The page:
Understanding consumer perceptions of sustainability in the dairy industry

Invited review explores consumer perceptions, definitions, and opinions of dairy-product sustainability in the Journal of Dairy Science®

Philadelphia, October 21, 2021 – Consumer definitions of sustainability are often different than industry definitions. Understanding consumer preferences and opinions of sustainability within the dairy industry can help dairy product developers successfully market their products. In an article appearing in the Journal of Dairy Science®, researchers from North Carolina State University reviewed factors that influence consumer sustainability perceptions, trends and desires for sustainability, and how sustainability perceptions compare to popular plant-based alternatives.

Different factors affect consumer perception of sustainability, including packaging, labeling, animal welfare, organic status, grass-fed or pasture-raised feeding systems, and local and clean label perceptions. A disconnect between consumer and industry definition of sustainability can lead to misconception and frustration. In addition to demographics and psychographics affecting importance and perception of sustainability, perceptions often vary among products within a single category. The authors of this study focused on reviewing where the differences arise between current working definitions of sustainability and consumer perception, and how to use strategic marketing to educate consumers.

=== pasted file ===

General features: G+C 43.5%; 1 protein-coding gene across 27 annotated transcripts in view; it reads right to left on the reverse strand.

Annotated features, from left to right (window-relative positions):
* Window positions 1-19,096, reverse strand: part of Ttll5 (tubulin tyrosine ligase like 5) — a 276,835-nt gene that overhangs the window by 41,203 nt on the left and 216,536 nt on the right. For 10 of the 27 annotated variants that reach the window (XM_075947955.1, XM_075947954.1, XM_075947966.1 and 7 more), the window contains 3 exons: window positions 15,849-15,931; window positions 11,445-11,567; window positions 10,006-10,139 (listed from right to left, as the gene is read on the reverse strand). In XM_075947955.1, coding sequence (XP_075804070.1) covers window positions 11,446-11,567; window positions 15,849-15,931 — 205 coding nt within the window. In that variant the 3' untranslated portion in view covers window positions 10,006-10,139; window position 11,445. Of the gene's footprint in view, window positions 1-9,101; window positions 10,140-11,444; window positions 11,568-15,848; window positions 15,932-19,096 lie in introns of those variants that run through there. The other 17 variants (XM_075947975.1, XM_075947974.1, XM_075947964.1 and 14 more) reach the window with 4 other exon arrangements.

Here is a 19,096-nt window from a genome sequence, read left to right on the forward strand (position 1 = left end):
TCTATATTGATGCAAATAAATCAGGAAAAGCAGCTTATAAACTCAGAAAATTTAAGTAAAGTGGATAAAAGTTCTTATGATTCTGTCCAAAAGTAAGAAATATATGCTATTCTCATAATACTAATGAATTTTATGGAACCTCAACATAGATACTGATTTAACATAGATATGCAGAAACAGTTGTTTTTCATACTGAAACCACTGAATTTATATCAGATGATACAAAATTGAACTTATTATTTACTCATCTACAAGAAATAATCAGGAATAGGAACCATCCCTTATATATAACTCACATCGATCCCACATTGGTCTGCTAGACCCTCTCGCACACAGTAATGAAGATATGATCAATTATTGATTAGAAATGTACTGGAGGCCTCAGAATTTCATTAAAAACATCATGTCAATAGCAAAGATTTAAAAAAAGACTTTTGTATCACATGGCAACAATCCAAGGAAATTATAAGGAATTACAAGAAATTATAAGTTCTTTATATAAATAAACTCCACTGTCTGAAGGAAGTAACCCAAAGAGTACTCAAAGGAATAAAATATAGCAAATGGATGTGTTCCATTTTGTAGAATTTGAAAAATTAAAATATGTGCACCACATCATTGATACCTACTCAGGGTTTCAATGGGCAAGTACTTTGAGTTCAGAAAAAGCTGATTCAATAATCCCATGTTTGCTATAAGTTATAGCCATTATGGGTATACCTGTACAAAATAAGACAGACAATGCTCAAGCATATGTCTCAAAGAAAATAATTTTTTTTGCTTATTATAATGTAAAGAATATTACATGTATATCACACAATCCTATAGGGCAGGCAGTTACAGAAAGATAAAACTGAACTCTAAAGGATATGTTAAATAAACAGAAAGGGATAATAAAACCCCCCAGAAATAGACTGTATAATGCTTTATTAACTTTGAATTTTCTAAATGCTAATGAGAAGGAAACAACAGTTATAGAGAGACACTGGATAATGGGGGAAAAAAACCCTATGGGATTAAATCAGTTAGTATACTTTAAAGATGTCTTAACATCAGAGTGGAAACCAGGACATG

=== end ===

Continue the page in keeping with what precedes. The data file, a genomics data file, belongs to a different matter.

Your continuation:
“Consumers themselves have varied perceptions, definitions, and options of sustainability that vary between categories and products within the dairy industry,” said first author Angelina Schiano, PhD, Department of Food, Bioprocessing and Nutrition Sciences, Southeast Dairy Foods Research Center, North Carolina University, Raleigh, NC, USA. “Understanding where sustainability definitions overlap and diverge is more than a pedantic exercise; these definitions shape public opinion and policy and failing to

consider the full ramifications of a chosen definition can have widespread consequences on the industry, the environment, and human quality of life.”

Caption: Different factors affect consumer perception of sustainability, including packaging, labeling, animal welfare, organic status, grass-fed or pasture-raised feeding systems, and local and clean label perceptions. A disconnect between consumer and industry definition of sustainability can lead to misconception and frustration (Credit: iStock.com/sergeyryzhov).

The three pillars of sustainability—environmental, economic, and social—are a common framework used when considering sustainability. Environmental factors include water and land usage, greenhouse gas emissions, and reliance on nonrenewable energy sources; economic factors include price of products and the ability of producers to remain profitable; and social factors include the proportion of jobs held by undocumented workers and animal welfare. The authors found that consumer definitions include all three aspects of sustainability, often in overlapping ways.

“Cognitive overlap can result in halo effects that profoundly affect perception and purchase intent. For example, a product marketed as sustainable may be seen by consumers as more healthy, or a product marketed as natural may be seen as more sustainable,” Schiano added. Consumers were more likely to associate the term “organic” with healthier and more sustainable practices. “This suggests that the most effective label claims to increase sustainability perception of organic milk are those that incorporate other aspects of sustainability along with organic status.”